The Kenai River is the most popular sport fishing destination in Alaska, particularly for King or Chinook salmon. Each year there are two runs each of king salmon, silver salmon, red salmon, plus a run of pink salmon every other year. The world record king salmon, which weighed about 44 kg (97 lb.), was caught in the Kenai River in 1985. The Kenai is also the home of trophy size rainbow trout and Dolly Varden. Stretching to sizes over 76.2 cm (30 inches). Occasionally there will be reports of catching of “Steelhead”(Sea-run Trout).
The king salmon fishery is not as prolific as in other Alaskan rivers, but the Kenai is known for its large fish. A typical king in the second run, beginning in mid-July, weighs 40–85 pounds (18–23 kg), with considerably larger specimens not uncommon. The “Lower Kenai” is well known for its run and sizes of its king salmon.
The silver salmon runs occur in early August and late September. The September run is favored by local anglers due to the larger size of the silver salmon. The red salmon runs are in late-June (blueback’s) and late-July. Reds are considered the premier salmon for eating, canning, and smoking.
The pink salmon run occurs in even numbered years only. These fish are considered pests by many anglers because they interfere with catching other species and because, by the time they reach inland freshwater, their meat may be soft and oily compared to other species. Nevertheless, using super-light tackle (e.g., 4-pound test), angling for pinks can be a real treat. On a heavy day, even a casual fisher might catch several dozen of the species.
Historically, the native distribution of Chinook salmon ranged from as far south as the Ventura River in California and north to Alaska, as far as Kotzebue Sound. In China and the western Pacific, they are consistently present only in Kamchatka. Elsewhere, distribution is patchy, but occurs from northern Japan in the south to the Arctic Ocean as far as the East Siberian Sea and Palyavaam River in the north. Their populations have disappeared from large areas where they used to flourish. shrinking by as much as 40 percent. In North America, their inland range has been cut off, mainly by dams and habitat alterations, from Southern California, some areas east of the Coast Ranges of California and Oregon, and large areas in the Snake River and upper Columbia River drainage basins. Their distribution and presence in Russia is not fully known outside Kamchatka. They have a patchy presence in the Anadyr River basin and parts of the Chukchi Peninsula. In parts of northern Magadan Oblast near the Shelikhov Gulf and Penzhina Bay, stocks might persist, but they are poorly studied.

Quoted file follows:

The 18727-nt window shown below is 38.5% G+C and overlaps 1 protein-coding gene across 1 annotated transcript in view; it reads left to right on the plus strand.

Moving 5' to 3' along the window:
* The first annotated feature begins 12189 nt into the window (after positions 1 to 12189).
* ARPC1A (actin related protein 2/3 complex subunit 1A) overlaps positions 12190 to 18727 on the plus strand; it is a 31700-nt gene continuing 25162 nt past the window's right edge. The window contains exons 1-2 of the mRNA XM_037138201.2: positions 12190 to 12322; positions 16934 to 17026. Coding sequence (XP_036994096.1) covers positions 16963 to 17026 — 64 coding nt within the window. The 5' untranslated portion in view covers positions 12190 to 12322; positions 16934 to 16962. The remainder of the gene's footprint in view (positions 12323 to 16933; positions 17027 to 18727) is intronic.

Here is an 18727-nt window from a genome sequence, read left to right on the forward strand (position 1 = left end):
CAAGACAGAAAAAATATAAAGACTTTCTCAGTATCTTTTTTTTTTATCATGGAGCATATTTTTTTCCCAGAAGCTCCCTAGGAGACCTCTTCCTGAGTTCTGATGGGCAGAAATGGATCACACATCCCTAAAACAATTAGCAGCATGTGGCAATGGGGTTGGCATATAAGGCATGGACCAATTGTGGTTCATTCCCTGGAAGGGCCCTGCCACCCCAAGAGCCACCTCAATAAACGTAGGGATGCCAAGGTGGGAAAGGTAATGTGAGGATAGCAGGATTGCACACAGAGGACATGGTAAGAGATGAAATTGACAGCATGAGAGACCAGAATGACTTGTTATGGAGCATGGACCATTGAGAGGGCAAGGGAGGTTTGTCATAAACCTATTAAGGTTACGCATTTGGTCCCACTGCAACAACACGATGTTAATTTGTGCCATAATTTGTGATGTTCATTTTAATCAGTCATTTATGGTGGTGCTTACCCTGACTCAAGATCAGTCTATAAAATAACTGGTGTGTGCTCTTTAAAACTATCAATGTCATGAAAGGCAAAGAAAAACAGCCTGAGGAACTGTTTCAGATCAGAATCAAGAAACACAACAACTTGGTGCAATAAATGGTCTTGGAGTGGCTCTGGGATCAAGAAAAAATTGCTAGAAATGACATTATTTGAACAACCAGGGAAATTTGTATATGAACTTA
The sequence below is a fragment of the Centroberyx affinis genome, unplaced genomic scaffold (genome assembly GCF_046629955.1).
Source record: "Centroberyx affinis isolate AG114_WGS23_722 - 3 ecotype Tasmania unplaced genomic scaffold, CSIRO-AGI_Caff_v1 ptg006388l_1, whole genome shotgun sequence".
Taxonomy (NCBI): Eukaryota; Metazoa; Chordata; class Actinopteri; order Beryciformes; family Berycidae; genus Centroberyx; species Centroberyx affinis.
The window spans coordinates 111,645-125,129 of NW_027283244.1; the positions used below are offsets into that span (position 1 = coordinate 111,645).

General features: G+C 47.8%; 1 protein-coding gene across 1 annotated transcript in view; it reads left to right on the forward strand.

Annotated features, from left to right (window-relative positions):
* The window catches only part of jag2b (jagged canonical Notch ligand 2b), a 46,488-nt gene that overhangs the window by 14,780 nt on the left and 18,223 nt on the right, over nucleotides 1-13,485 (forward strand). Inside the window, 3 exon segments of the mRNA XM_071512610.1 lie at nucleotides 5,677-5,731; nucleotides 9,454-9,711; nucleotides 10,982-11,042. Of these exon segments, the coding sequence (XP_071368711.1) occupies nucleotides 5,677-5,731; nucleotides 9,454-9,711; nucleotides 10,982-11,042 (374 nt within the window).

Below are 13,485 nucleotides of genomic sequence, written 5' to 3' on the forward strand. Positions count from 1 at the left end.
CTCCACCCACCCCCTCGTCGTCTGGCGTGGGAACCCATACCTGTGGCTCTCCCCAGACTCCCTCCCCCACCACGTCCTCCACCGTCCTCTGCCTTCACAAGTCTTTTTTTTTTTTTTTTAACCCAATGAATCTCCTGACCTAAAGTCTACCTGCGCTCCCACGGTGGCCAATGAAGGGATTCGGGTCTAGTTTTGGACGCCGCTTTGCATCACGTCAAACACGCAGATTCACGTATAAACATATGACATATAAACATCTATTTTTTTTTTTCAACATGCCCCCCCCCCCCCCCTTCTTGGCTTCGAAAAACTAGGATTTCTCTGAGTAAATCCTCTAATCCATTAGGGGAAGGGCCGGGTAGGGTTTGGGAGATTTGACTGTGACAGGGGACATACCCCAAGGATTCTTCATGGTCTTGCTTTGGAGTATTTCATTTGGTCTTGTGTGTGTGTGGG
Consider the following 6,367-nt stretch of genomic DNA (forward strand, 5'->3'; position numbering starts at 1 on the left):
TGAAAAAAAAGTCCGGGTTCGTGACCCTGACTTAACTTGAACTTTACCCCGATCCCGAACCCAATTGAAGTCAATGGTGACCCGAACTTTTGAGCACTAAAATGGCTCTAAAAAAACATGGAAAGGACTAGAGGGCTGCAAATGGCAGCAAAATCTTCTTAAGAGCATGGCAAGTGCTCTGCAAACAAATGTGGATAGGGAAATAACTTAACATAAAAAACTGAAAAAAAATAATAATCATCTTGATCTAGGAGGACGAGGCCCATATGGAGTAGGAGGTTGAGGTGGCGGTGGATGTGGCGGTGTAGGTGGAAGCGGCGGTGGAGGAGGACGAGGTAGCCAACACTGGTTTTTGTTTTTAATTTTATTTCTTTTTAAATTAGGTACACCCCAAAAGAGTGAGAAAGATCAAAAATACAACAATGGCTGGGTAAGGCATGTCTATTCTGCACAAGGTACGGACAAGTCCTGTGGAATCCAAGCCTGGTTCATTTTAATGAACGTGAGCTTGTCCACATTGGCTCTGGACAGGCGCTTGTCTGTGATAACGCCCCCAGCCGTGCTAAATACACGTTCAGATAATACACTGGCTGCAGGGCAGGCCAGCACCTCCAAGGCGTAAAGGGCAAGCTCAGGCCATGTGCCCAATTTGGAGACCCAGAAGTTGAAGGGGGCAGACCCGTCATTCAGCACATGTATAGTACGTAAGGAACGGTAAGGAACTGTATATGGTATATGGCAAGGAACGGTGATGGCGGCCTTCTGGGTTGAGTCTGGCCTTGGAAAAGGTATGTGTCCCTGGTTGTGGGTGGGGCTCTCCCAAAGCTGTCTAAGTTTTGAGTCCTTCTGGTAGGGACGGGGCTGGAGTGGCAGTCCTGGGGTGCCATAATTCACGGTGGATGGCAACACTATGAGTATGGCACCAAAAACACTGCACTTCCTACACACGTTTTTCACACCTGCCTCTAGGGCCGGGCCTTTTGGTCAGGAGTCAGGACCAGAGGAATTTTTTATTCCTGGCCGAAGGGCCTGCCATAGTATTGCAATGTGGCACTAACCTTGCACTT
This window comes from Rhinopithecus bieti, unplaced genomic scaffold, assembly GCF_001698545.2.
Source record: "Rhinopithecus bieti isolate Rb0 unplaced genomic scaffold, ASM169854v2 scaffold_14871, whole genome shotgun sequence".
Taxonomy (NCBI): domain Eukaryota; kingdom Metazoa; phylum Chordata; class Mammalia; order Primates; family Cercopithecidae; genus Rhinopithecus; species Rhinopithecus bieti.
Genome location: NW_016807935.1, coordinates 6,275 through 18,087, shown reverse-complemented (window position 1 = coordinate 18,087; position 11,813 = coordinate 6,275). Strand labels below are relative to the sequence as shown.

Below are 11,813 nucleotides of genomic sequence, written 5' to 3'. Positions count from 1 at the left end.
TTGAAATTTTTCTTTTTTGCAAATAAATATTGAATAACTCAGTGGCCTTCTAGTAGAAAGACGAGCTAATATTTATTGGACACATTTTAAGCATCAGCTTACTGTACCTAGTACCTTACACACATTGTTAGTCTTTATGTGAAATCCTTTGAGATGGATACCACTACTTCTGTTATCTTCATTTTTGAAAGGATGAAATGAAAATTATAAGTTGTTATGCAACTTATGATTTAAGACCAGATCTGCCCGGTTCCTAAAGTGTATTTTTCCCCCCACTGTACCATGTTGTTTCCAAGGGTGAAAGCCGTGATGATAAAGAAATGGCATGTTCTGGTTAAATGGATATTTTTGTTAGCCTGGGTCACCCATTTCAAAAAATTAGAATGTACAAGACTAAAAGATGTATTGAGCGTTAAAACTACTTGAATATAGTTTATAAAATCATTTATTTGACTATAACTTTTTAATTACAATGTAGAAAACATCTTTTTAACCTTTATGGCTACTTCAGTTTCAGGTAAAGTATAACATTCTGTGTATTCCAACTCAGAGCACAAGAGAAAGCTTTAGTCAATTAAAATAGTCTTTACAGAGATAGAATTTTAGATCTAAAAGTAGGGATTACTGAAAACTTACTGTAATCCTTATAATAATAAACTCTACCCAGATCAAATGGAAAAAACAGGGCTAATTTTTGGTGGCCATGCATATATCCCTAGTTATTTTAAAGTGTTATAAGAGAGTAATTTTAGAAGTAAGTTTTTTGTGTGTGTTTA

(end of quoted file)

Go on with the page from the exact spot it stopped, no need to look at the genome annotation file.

In 1967, the Michigan Department of Natural Resources planted Chinook in Lake Michigan and Lake Huron to control the alewife, an invasive species of nuisance fish from the Atlantic Ocean. Alewives then constituted 90% of the biota in these lakes. Coho salmon had been planted the year before and the program was a success. Chinook and Coho salmon thrived on the alewives and spawned in the lakes’ tributaries. After this success, Chinook were planted in the other Great Lakes, where sport fishermen prize them for their aggressive behavior on the hook.
The species has also established itself in Patagonian waters in South America, where escaped hatchery fish have colonized rivers and established stable spawning runs. Chinook salmon have been found spawning in headwater reaches of the Rio Santa Cruz, apparently having migrated over 1,000 km (620 mi) from the ocean. The population is thought to be derived from a single stocking of juveniles in the lower river around 1930.
Sporadic efforts to introduce the fish to New Zealand waters in the late 1800s were largely failures and led to no evident establishments. Early ova were imported from the Baird hatchery of the McCloud River in California. Further efforts in the early 1900s were more successful and subsequently led to the establishment of spawning runs in the rivers of Cantebury and North Otago; Rangitata River, the Opihi River, the Ashburton River, the Rakaia River, the Waimakariri River, the Hurunui River, and the Waiau River. The success of the latter introductions is thought to be partly attributable to the use of ova from autumn-run populations as opposed to ova from spring-run populations used in the first attempts. Whilst other salmon have also been introduced into New Zealand, only Chinook (or Quinnat as it is known locally in NZ) salmon have established sizeable pelagic runs.